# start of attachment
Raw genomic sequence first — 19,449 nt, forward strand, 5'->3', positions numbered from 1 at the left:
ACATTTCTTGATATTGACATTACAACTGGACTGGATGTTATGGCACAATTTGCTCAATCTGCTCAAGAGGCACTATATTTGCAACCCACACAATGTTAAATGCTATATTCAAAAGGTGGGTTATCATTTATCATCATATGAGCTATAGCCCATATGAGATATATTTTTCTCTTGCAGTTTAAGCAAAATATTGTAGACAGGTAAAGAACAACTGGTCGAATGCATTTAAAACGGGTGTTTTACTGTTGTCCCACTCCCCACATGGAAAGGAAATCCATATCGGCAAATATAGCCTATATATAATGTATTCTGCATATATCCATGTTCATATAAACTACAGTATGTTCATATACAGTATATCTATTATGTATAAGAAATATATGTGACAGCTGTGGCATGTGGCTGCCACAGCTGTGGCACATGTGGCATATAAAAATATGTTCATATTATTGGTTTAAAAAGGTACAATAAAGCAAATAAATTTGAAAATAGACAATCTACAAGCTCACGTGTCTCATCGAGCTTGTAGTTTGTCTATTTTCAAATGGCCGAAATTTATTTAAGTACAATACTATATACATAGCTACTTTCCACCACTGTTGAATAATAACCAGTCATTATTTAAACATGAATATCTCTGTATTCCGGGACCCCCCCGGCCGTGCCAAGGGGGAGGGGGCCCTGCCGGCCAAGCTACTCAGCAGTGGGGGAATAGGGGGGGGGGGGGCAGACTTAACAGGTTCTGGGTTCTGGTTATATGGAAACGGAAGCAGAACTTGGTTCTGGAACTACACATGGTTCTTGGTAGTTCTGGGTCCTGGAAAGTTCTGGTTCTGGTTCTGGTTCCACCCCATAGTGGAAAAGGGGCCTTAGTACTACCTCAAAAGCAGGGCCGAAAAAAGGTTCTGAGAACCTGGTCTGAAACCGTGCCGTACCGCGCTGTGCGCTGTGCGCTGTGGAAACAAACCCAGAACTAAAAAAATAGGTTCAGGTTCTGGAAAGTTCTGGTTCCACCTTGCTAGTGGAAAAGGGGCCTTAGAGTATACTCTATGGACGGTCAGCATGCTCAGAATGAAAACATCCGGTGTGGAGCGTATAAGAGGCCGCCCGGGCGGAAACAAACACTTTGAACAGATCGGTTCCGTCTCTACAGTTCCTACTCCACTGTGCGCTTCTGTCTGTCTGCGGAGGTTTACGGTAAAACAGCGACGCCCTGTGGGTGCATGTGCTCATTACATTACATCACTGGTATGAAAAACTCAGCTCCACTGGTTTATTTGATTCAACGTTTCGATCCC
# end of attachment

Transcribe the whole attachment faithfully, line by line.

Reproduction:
Raw genomic sequence first — 19,449 nt, forward strand, 5'->3', positions numbered from 1 at the left:
ACATTTCTTGATATTGACATTACAACTGGACTGGATGTTATGGCACAATTTGCTCAATCTGCTCAAGAGGCACTATATTTGCAACCCACACAATGTTAAATGCTATATTCAAAAGGTGGGTTATCATTTATCATCATATGAGCTATAGCCCATATGAGATATATTTTTCTCTTGCAGTTTAAGCAAAATATTGTAGACAGGTAAAGAACAACTGGTCGAATGCATTTAAAACGGGTGTTTTACTGTTGTCCCACTCCCCACATGGAAAGGAAATCCATATCGGCAAATATAGCCTATATATAATGTATTCTGCATATATCCATGTTCATATAAACTACAGTATGTTCATATACAGTATATCTATTATGTATAAGAAATATATGTGACAGCTGTGGCATGTGGCTGCCACAGCTGTGGCACATGTGGCATATAAAAATATGTTCATATTATTGGTTTAAAAAGGTACAATAAAGCAAATAAATTTGAAAATAGACAATCTACAAGCTCACGTGTCTCATCGAGCTTGTAGTTTGTCTATTTTCAAATGGCCGAAATTTATTTAAGTACAATACTATATACATAGCTACTTTCCACCACTGTTGAATAATAACCAGTCATTATTTAAACATGAATATCTCTGTATTCCGGGACCCCCCCGGCCGTGCCAAGGGGGAGGGGGCCCTGCCGGCCAAGCTACTCAGCAGTGGGGGAATAGGGGGGGGGGGGGCAGACTTAACAGGTTCTGGGTTCTGGTTATATGGAAACGGAAGCAGAACTTGGTTCTGGAACTACACATGGTTCTTGGTAGTTCTGGGTCCTGGAAAGTTCTGGTTCTGGTTCTGGTTCCACCCCATAGTGGAAAAGGGGCCTTAGTACTACCTCAAAAGCAGGGCCGAAAAAAGGTTCTGAGAACCTGGTCTGAAACCGTGCCGTACCGCGCTGTGCGCTGTGCGCTGTGGAAACAAACCCAGAACTAAAAAAATAGGTTCAGGTTCTGGAAAGTTCTGGTTCCACCTTGCTAGTGGAAAAGGGGCCTTAGAGTATACTCTATGGACGGTCAGCATGCTCAGAATGAAAACATCCGGTGTGGAGCGTATAAGAGGCCGCCCGGGCGGAAACAAACACTTTGAACAGATCGGTTCCGTCTCTACAGTTCCTACTCCACTGTGCGCTTCTGTCTGTCTGCGGAGGTTTACGGTAAAACAGCGACGCCCTGTGGGTGCATGTGCTCATTACATTACATCACTGGTATGAAAAACTCAGCTCCACTGGTTTATTTGATTCAACGTTTCGATCCC